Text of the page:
Long and disgusting story short, I soon felt much better. I finished my assignment and held my wife close as my stomach recovered from its recent severe contractions. At some point she got up and left the room. When she returned she shook me out of my semi-comatose stupor to inform me that the Thai tea mix had a label warning that it could cause cancer and birth defects.

Needless to say, we trashed the crap.

I bid you adieu…and a don’t.

Adieu…enjoy what you enjoy, but be wary of items that list a single natural ingredient but stain your lips a garish, unnatural shade of orange.

A don’t…drink Thai tea under stressful conditions. Or perhaps any conditions. What a horrid experience.

Perfection Mis-Realized

Human tendency seems to be to meddle with perfection. We find something great and we immediately begin to formulate plans to make it better. Take, for instance, my back yard. When we first moved in, it was perfect. My house sits on 3/4 of an acre, which isn’t massive, but it is fairly huge. The house is on a small hill that slopes away to a beautiful flat meadow of lush, green grass. A large pecan tree stands to the northwest of this, shading a bit of less lush grass which gives way to a stand of bamboo in the far corner. To the north of the meadow is a raised pond planted with waterlilies. Below this, at ground level, sits another pond with waterlilies and lotus flowers. It was beautiful.

And then I decided we should drain one and fill it with sand to make a dig pit for my son. We threw up a swing set and a trampoline for good measure and I cleared off some beautiful grass for a garden. The garden is now a weed patch with a fence around it and it somehow sprouted a few vegetables. It looks like crap.

We mess with perfection. We find something nice and think “Hey, I can spruce this up a little bit.” And it ends up being crap. Either we are too ambitious and do so much stuff that the result is a cluttered mess of half-completed projects or we have no idea what we are doing and we end up turning something beautiful into an eyesore. This is the case with me, at least.

And this is the case with a certain shall-remain-unnamed chocolate sandwich cookie with mysterious white creamesque filling. These cookies have been perfect ever since I ate my first one at some tender young age I cannot quite fully recall. But I remember the cookies. And now they’ve changed. They’ve been changing and I hadn’t even realized it because I discovered the single positive change this particular cookie has made, the one which has been stuffed twice as full of the mysterious creamesque filling. I was buying some of those the other day and my laser focus was distracted for a moment by an equally addicted child asking if it would be acceptable to open the package in the car. I turned to assure him excitedly that we would most definitely be exploring the benefits of his amazing idea when I spotted the absurd abomination.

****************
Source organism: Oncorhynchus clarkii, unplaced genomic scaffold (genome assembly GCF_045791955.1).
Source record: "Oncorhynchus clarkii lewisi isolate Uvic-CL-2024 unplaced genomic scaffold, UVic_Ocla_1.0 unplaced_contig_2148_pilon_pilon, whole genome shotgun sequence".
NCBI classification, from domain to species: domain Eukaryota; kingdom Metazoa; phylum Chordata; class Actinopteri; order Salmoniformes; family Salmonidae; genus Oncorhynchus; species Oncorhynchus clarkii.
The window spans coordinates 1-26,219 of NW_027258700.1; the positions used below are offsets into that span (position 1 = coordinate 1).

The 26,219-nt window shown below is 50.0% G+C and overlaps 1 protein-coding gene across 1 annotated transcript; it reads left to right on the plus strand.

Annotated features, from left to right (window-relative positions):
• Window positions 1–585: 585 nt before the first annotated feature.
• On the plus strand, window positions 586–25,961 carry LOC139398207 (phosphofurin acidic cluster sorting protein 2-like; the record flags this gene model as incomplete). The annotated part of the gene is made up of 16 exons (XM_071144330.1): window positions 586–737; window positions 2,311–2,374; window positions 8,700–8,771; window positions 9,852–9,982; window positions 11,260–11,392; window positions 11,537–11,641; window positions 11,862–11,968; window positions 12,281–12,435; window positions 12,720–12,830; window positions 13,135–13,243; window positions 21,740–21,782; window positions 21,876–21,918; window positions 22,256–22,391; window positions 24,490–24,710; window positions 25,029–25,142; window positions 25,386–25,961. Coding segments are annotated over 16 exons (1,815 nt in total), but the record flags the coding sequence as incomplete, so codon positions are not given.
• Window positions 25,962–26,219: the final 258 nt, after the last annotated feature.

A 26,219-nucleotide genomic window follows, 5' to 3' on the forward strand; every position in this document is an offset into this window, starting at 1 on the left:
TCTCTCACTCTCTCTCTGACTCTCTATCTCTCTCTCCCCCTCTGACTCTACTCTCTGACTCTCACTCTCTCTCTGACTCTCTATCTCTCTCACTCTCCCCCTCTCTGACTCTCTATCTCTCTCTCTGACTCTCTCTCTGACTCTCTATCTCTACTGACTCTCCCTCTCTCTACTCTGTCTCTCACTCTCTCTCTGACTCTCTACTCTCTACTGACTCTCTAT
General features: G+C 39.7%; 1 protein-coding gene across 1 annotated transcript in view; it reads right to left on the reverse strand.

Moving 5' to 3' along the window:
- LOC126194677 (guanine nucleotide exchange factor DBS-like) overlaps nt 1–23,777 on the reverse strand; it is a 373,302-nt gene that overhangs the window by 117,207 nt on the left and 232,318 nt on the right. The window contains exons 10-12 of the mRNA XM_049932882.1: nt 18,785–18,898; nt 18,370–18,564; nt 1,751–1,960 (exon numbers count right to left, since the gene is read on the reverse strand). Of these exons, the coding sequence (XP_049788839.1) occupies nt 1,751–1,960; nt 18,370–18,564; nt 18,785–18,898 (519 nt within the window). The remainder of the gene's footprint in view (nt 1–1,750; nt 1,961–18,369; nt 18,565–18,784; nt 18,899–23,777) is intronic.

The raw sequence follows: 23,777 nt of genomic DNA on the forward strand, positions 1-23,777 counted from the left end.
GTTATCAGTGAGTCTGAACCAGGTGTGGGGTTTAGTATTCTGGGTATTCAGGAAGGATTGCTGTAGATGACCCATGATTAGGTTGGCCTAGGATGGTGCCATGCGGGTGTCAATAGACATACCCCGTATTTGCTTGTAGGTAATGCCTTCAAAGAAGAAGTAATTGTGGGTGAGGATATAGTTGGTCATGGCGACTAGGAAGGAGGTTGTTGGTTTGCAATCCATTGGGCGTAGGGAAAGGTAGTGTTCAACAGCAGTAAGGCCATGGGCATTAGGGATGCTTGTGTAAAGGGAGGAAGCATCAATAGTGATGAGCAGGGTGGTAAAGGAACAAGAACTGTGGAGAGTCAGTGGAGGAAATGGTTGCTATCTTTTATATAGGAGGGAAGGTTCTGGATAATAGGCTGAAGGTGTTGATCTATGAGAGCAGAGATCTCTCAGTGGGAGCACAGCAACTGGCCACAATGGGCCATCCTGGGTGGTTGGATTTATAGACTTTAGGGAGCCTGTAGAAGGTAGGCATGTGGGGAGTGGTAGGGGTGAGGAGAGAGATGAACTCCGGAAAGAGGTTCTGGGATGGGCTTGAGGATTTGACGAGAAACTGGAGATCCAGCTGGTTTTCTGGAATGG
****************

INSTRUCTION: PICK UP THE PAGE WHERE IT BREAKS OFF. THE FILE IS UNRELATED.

The white creamesque mystery ambrosia wonderful what-not pictured on the package adjacent to the one I wanted was a garish orange color and proclaimed to be candy corn flavored.

Why?

We have candy corn for candy corn flavor. Remaining unnamed chocolate sandwich cookies with mysterious white creamesque filling are perfect. We buy those when that is what we want. When we want candy corn flavor, we buy candy corn.

There are other abominations in the cookie world, but I am too disgusted to talk about them. The cookies were perfect. Why mess with them?

I bid you adieu…and a don’t.

Adieu…enjoy what you enjoy, even if it is an abomination.

A don’t…mess with something perfect. It cannot be made better and alterations take away from the original. It would be like cookie flavored pickles. We have two separate food items to fulfill both of those cravings. Eat the one you want. Exceptions are made for pregnant women or the severely depressed.

More Fishing Stories

I posted a few fishing stories last night. Remembering these events fished some older encounters up to the surface of my sea of memories. Here they are. Enjoy!

My brothers and I went fishing with our dad when we were teenagers. Dad is a singular individual, dissatisfied with relaxation. As I age, I identify with this. If I am not working in the yard, working on my course work or marketing my children’s book series (the first of which is called “How Sir Donkey Legs Became a Knight” and deals with a young boy who didn’t quite fit in until he accidentally “saved” a kingdom, and is available in paperback and ebook format from such reputable retailers as Amazon.com and Barnesandnoble.com. You should buy the first, become hooked and wait breathlessly until I have enough money to publish the next installment, “Sir Donkey Legs Should Not be a Knight” which deals with the young knight’s sisters’ reactions to his erroneous accolades) I am not quite happy. As I lay prostrate in a hammock, attempting to forget the cares of a menial food service job, dad was above me in a tree, sawing limbs. We eventually burned them, but there were plenty laying on the ground for easy collection. I eventually had to get up, chased from slumber by the danger of falling branches. Later we traversed the perimeter of the lake so that dad could utilize his new net. It was weighted at the edges and had a retrieval line so that the fisherman could easily pull it back. Dad tossed it elegantly off a cliff, waited too long to pull it back, and it became entangled in submerged rocks. He stated his intention to not “lose my new net” and promptly stripped to his tighty whities. He then descended the cliff face hand over hand, dove, retrieved the net, ascended. It is bad enough when a  teenaged boy sees his father in wet tighty whities. Even worse when strangers pass by and he greets them heartily in his might-as-well-be-nude attire. How horrified I still am on so many levels, these many years later.